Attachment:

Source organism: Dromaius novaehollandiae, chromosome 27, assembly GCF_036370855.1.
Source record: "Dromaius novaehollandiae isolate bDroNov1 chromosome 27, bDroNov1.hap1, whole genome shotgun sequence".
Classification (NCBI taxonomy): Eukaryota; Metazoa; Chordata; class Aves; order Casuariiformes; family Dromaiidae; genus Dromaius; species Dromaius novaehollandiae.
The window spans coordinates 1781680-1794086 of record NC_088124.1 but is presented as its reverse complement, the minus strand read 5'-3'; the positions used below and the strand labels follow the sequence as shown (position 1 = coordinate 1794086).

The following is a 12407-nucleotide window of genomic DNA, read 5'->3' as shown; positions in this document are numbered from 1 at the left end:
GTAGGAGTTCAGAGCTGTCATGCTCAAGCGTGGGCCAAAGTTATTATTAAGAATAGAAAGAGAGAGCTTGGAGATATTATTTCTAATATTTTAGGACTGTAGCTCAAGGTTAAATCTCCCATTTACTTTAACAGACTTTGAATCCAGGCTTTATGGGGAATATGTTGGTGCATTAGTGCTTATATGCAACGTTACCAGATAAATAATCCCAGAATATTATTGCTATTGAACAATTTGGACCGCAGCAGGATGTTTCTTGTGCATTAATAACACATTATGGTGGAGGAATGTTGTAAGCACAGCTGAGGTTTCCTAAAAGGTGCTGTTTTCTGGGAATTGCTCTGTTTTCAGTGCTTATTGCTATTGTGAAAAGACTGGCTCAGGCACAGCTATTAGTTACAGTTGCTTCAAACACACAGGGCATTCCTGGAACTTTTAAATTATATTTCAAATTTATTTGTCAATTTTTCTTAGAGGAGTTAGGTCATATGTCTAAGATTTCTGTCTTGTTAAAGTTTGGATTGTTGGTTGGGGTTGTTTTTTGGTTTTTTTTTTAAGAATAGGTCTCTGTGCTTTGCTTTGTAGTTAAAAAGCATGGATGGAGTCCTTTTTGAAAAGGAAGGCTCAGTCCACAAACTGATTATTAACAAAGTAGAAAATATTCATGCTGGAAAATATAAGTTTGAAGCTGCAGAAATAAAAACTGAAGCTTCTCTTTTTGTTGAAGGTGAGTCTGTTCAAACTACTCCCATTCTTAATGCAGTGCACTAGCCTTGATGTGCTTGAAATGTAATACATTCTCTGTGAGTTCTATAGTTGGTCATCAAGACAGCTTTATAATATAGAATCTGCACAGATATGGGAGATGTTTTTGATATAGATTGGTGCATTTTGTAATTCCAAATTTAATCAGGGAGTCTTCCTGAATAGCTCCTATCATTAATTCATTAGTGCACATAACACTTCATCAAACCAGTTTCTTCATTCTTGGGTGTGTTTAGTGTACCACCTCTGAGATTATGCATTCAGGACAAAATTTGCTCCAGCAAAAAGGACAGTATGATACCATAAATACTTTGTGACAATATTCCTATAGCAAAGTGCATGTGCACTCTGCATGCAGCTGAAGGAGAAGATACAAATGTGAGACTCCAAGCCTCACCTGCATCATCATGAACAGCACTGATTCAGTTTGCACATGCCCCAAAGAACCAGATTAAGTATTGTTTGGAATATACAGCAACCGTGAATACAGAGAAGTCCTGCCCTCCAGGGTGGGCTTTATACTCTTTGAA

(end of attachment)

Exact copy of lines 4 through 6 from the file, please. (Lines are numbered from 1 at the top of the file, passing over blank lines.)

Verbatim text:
The window spans coordinates 1781680-1794086 of record NC_088124.1 but is presented as its reverse complement, the minus strand read 5'-3'; the positions used below and the strand labels follow the sequence as shown (position 1 = coordinate 1794086).

The following is a 12407-nucleotide window of genomic DNA, read 5'->3' as shown; positions in this document are numbered from 1 at the left end:
GTAGGAGTTCAGAGCTGTCATGCTCAAGCGTGGGCCAAAGTTATTATTAAGAATAGAAAGAGAGAGCTTGGAGATATTATTTCTAATATTTTAGGACTGTAGCTCAAGGTTAAATCTCCCATTTACTTTAACAGACTTTGAATCCAGGCTTTATGGGGAATATGTTGGTGCATTAGTGCTTATATGCAACGTTACCAGATAAATAATCCCAGAATATTATTGCTATTGAACAATTTGGACCGCAGCAGGATGTTTCTTGTGCATTAATAACACATTATGGTGGAGGAATGTTGTAAGCACAGCTGAGGTTTCCTAAAAGGTGCTGTTTTCTGGGAATTGCTCTGTTTTCAGTGCTTATTGCTATTGTGAAAAGACTGGCTCAGGCACAGCTATTAGTTACAGTTGCTTCAAACACACAGGGCATTCCTGGAACTTTTAAATTATATTTCAAATTTATTTGTCAATTTTTCTTAGAGGAGTTAGGTCATATGTCTAAGATTTCTGTCTTGTTAAAGTTTGGATTGTTGGTTGGGGTTGTTTTTTGGTTTTTTTTTTAAGAATAGGTCTCTGTGCTTTGCTTTGTAGTTAAAAAGCATGGATGGAGTCCTTTTTGAAAAGGAAGGCTCAGTCCACAAACTGATTATTAACAAAGTAGAAAATATTCATGCTGGAAAATATAAGTTTGAAGCTGCAGAAATAAAAACTGAAGCTTCTCTTTTTGTTGAAGGTGAGTCTGTTCAAACTACTCCCATTCTTAATGCAGTGCACTAGCCTTGATGTGCTTGAAATGTAATACATTCTCTGTGAGTTCTATAGTTGGTCATCAAGACAGCTTTATAATATAGAATCTGCACAGATATGGGAGATGTTTTTGATATAGATTGGTGCATTTTGTAATTCCAAATTTAATCAGGGAGTCTTCCTGAATAGCTCCTATCATTAATTCATTAGTGCACATAACACTTCATCAAACCAGTTTCTTCATTCTTGGGTGTGTTTAGTGTACCACCTCTGAGATTATGCATTCAGGACAAAATTTGCTCCAGCAAAAAGGACAGTATGATACCATAAATACTTTGTGACAATATTCCTATAGCAAAGTGCATGTGCACTCTGCATGCAGCTGAAGGAGAAGATACAAATGTGAGACTCCAAGCCTCACCTGCATCATCATGAACAGCACTGATTCAGTTTGCACATGCCCCAAAGAACCAGATTAAGTATTGTTTGGAATATACAGCAACCGTGAATACAGAGAAGTCCTGCCCTCCAGGGTGGGCTTTATACTCTTTGAA